I am making landfall.

It is no wonder Paul Kelly has so many songs about rain, the elemental celt bring us little aches and pains, takes us to deeper water and most of all helps us to smell like rain.

The misty droplets of a winter’s day through the sploshes and splashes of tropical storm, the rain breathes us in as she kisses the earth. I am smelling, like the rain smells, the happy hormones of the afterglow of a first kiss are pumping through me as well as through the veins of the ground beneath my feet. This is a timeless love affair.

When we make rain, be our own earth, find spaces between the rocks we get the chance to breathe in the fragrance of release. Kairos. Osmosis. Petrichor. This is definitely a process and a journey determined by the elements, forces of nature and with all the predictability and unpredictability of a weather forecast.

I know there are seasons to pay attention to that are fixed in the diary – his birthday, Christmas, wedding anniversary. I can plan for those and be intentional in creating artificial climatic conditions. There are other times where such plans have no place and the audacity to think it even possible to plan is to put myself up against all the gods on Mt Olympus. The weather will change, the rocks will shout, the clouds will fill and get darker and heavier – these are laws of nature – and there is change coming.

My promise to tomorrow is to be rock for others, to let the smell of rain seep into my pores, to be confident that after the rain, the earth is refreshed and dust is settled. My promise is to also remember that one good rain does not a drought break.

I wrote this poem 23 November 2014 coming to terms more and more each day of what was ahead by being fully present to the moment –a discipline that still ensures tears. The interesting learning I have now is that once I get past the osmosis, petrichor is welcomed in, this is a kind of resurrection, transformative release. I am not ready to write a petrichor poem yet, but my promise to tomorrow is that I know I will in good time.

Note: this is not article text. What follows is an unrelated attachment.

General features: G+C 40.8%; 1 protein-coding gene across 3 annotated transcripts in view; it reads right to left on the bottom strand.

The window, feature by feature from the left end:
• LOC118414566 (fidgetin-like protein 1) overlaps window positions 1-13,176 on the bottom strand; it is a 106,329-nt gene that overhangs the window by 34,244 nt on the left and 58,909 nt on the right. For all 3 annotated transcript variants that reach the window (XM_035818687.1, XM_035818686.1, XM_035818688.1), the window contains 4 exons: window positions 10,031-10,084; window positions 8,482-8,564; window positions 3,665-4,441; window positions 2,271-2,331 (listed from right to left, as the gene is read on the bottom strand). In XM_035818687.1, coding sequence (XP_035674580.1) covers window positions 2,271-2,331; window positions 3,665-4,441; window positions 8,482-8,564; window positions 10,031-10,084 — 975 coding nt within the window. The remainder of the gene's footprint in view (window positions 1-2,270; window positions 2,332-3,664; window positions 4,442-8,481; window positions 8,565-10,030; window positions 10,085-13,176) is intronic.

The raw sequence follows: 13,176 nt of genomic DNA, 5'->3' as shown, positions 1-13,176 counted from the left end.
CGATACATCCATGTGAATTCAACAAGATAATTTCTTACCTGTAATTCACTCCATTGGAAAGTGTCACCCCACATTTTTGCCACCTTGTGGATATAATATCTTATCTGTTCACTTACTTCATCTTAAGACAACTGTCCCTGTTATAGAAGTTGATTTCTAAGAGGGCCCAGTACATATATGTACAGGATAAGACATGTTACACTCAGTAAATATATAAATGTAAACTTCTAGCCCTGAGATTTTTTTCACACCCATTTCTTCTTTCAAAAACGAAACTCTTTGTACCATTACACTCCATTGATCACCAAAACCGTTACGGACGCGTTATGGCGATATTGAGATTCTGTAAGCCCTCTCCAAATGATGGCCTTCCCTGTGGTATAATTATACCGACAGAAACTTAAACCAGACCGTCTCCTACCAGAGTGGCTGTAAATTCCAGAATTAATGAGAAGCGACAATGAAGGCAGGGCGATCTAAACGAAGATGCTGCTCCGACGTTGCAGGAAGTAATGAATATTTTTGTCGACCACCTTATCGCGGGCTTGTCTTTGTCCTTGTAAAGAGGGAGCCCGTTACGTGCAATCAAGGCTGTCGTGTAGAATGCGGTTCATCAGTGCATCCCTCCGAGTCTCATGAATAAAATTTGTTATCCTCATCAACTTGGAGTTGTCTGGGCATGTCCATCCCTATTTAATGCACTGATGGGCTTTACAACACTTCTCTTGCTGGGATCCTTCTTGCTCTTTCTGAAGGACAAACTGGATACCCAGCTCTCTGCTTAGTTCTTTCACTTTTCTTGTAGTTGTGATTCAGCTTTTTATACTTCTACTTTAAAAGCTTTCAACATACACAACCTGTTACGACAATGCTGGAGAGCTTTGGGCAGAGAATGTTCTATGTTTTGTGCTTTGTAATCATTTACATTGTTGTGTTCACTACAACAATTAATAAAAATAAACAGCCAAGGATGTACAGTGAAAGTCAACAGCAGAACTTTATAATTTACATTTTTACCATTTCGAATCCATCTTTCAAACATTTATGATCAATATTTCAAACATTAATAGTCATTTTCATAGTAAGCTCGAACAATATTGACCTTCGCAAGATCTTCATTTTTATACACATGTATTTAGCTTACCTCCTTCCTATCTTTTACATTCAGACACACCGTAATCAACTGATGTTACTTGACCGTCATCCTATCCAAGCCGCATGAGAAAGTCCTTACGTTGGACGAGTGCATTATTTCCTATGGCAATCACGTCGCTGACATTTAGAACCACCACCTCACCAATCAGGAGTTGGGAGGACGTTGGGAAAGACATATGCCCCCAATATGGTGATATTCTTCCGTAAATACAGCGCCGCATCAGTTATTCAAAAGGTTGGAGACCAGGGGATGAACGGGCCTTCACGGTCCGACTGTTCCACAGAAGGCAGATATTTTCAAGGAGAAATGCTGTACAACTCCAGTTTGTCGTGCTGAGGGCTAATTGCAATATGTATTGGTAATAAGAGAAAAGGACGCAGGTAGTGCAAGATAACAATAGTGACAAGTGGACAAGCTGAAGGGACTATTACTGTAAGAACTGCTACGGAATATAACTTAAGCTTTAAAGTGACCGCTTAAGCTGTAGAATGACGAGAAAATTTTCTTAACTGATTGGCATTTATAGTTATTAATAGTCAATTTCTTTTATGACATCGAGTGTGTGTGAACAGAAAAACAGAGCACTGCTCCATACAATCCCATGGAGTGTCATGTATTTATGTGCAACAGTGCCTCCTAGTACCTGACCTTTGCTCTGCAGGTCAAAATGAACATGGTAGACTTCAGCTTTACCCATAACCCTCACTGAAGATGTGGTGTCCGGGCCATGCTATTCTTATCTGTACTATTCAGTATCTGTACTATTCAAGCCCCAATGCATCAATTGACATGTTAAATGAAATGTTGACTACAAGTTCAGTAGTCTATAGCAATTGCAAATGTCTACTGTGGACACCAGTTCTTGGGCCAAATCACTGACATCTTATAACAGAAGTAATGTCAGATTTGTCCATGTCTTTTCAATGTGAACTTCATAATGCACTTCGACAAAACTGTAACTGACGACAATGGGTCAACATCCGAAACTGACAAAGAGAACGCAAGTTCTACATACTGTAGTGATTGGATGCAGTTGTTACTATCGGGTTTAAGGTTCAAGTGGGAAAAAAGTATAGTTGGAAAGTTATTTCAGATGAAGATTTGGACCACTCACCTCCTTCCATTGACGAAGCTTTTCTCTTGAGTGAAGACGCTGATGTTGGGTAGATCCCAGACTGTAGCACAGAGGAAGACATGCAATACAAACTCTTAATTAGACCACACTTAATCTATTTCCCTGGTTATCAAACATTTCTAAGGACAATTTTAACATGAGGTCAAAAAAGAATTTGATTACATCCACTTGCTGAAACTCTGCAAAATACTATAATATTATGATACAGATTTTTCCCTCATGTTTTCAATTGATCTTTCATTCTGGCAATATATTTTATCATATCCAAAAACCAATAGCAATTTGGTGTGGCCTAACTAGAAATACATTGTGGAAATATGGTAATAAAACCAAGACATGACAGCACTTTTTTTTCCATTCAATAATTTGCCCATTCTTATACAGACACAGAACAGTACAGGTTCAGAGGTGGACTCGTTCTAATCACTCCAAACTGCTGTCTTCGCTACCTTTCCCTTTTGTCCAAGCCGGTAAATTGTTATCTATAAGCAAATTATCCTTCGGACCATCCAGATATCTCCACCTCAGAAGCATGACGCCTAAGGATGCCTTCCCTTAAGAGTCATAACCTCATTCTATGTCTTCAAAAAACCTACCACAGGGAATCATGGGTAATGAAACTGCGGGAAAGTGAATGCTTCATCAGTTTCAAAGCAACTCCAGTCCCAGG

One Good Rain 

One good rain

Grief hangs heavy in the air.

The clouds gather

Threatening like a drunk in the city on a Saturday night – could be harmless could be lethal.

The body is yearning to weep;

To sob.

The whole body,

All of heaven and earth.

The whole body weeps,

Sobs.

After drought;

Rains,

Tears bring healing.

An electrical storm sweeps through the whole body.

Zipping, zapping

Through synapses

Unlocking all energy,

Energy once trapped,

Once stored.

Just like the cop talking the drunk down

So too are the clouds being coached to turn into rain,

Turning now into tears.

You do know don’t you that can experience a storm

in the desert

without rain?

The body aches,

Cracks appear.

The earth aches,

Cracks appear.

Rains fall

Tears fall

The drought is over.

The earth begins to heal.

The body begins to heal.

Has it broken?

Ah we all know …

One good rain

Doesn’t mean the drought is over.

(c) Moira Deslandes

 

 

Promises to tomorrow #43 #turn

In this past week several people from a range of parts of my life have given me clear advice saying; “It’s your turn now”. Reflecting on my turn … my turn for what? To be nurtured? To be sick? To take up my old life? To create a new one? To turn towards? To turn away? What does it mean to turn? I can’t help but to go to Ecclesiastes for that timeless poetry Pete Seeger put to music in the 1950s:

To every thing there is a season, and a time to every purpose under the heaven:
A time to be born, and a time to die; a time to plant, a time to reap that which is planted;
A time to kill, and a time to heal; a time to break down, and a time to build up;